Hello, friends! I’m Rachel Gainer of rachelrebuilt.com, fitness contributor here at Simple As That. As we wrap up Thanksgiving and head into Christmas, I want to offer a few tips to help you enjoy all the holiday parties and neighbor treats without feeling overstuffed or deprived.
One of the biggest reasons we overindulge during the holidays is that every gathering feels special. We don’t want to miss out on favorite foods, so we eat them even when we aren’t in the mood. Instead, try listening to your body and giving it a good balance of nutritious meals and mindful indulgences.
You don’t have to ban sugar to have a healthy holiday, and you don’t have to eat every treat to have a happy holiday. Here are 11 tips to help you enjoy a little of both:
Tip 1: Plan ahead for social situations.
Instead of treating the weeks between Thanksgiving and Christmas as a month-long feast—where treats are always bombarding you—consider the big picture. How many events will you actually attend? What are your favorite food traditions? Plan for these celebratory meals, and try to make healthier choices on ordinary days.
Tip 2: Don’t arrive hungry.
It’s tempting to save up calories for big events, but everything looks good when you’re starving. Hunger makes it harder to make healthier choices. Eat normal meals earlier in the day. You’re more likely to make better choices when your brain isn’t screaming, “FOOD!!”
Tip 3: Scope out the spread.
Take a walk around the table to see what’s available. Before you even pick up a plate, note healthier options. Before the event, offer to bring a vegetable tray or salad to ensure there is at least one healthy choice.
Fill your plate three-quarters full with vegetables and fruits; then choose proteins and healthy fats to round out your meal. Limit yourself to one trip. If you’re still hungry, grab some raw veggies or fruit.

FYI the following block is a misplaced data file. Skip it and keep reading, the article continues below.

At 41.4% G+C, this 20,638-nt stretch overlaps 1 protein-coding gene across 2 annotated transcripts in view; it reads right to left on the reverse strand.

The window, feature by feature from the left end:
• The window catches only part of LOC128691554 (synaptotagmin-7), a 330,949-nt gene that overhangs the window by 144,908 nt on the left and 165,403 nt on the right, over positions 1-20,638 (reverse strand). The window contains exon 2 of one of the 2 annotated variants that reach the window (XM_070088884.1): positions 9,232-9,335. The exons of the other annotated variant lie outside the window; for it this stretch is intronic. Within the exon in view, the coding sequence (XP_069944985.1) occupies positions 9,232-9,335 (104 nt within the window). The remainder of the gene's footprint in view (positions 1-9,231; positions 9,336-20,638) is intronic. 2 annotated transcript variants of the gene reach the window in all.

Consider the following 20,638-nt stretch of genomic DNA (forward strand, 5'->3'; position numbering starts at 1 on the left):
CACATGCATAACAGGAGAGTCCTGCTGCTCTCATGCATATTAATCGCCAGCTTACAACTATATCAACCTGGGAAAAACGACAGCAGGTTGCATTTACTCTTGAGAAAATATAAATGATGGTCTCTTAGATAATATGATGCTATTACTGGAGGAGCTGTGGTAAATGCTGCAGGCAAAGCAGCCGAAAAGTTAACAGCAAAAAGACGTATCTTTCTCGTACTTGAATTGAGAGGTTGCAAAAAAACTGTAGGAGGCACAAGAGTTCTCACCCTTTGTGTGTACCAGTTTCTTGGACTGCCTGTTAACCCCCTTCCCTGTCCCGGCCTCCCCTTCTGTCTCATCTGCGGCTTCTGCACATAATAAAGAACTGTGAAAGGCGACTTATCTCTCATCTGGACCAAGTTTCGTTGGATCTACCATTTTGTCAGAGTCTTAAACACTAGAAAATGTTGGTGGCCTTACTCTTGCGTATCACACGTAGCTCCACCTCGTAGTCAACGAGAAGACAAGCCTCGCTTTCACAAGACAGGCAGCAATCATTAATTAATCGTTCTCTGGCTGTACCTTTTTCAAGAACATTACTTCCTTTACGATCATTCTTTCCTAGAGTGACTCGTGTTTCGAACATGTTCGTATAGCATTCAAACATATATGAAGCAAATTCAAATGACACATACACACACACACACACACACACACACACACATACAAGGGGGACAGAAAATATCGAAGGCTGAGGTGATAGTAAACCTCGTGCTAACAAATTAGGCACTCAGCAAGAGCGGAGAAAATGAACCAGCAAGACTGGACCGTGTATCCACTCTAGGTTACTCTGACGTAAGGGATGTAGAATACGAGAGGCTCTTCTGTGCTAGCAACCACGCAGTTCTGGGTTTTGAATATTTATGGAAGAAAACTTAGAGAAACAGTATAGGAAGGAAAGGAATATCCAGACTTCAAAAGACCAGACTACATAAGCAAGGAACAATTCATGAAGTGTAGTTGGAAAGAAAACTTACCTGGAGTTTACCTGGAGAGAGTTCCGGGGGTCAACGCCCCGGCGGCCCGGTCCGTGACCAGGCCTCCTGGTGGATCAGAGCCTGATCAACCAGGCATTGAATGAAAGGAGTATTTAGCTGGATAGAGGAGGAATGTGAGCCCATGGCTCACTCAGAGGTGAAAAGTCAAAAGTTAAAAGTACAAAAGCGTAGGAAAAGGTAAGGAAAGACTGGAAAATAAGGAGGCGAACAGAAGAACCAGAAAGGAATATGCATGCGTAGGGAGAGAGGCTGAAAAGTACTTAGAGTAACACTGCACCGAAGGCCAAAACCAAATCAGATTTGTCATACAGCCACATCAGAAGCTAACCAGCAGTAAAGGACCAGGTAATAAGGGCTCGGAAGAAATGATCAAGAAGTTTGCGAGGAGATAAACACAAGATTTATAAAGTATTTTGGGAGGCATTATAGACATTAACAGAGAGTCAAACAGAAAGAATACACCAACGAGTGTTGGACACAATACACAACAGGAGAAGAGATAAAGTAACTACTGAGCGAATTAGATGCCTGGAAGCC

Tip 5: Indulge when it matters to you.
Some meals and desserts are worth every bite. Splurge on high-quality treats or once-in-a-lifetime delicacies. Skip cheap, store-bought confections. Choose foods and moments that will help you truly enjoy the season.
Tip 6: Visualize your portion size.
If you plan to indulge, set mental boundaries. Make it reasonable. Remember, this is not the last time you’ll eat dessert, so you don’t need to eat until you’re sick.
We tend to eat treat meals quickly, because they are so exciting. Take smaller bites. The first three bites are always the most satisfying, so take smaller portions of treat foods when you choose to indulge. Really savor each flavor.
Tip 8: Respect hunger and satiety.
When you choose to indulge, eat slowly, savor the flavors, and stop when you feel gentle fullness. If you aren’t hungry, don’t be afraid to walk away or save a treat for later.
Tip 9: Research your restaurant order.
If you’ll be eating out, look up the menu online, and select your meal in advance. Use the nutrition and allergy guides to help you select a meal that fits your needs. Consider calling the restaurant to inquire about substitutions or ingredients.
When you’re trying to eat healthier, it’s easy to get trapped in an all-or-nothing mentality. But this can lead to breakdowns in willpower that lead to uncontrolled binging. One splurge snowballs into a daylong feast, while you rationalize that you’ll start fresh tomorrow. Instead, treat each meal, each bite, as a new decision.
Tip 11: Schedule daily movement.
As the days get colder and darker, it’s tempting to cozy up on the couch and catch up on Netflix. There’s nothing wrong with a little down time, but daily movement will keep your metabolism up and increase motivation in other areas of your life. Exercise also produces mood-boosting endorphins that can help you manage holiday stress and winter blues. Not sure where to start? Try my free #17MinutesStronger video series.
Many of these tips come from Clean Eating. Simplified. an eBook I co-authored with Shannon Sargent of cleaneatsandtreats.com. This eBook is a step-by-step guide to eating whole foods with over 117 tips and tricks to get you started and keep you going. Get full details and grab your copy here.
Photo credit: Shannon Sargent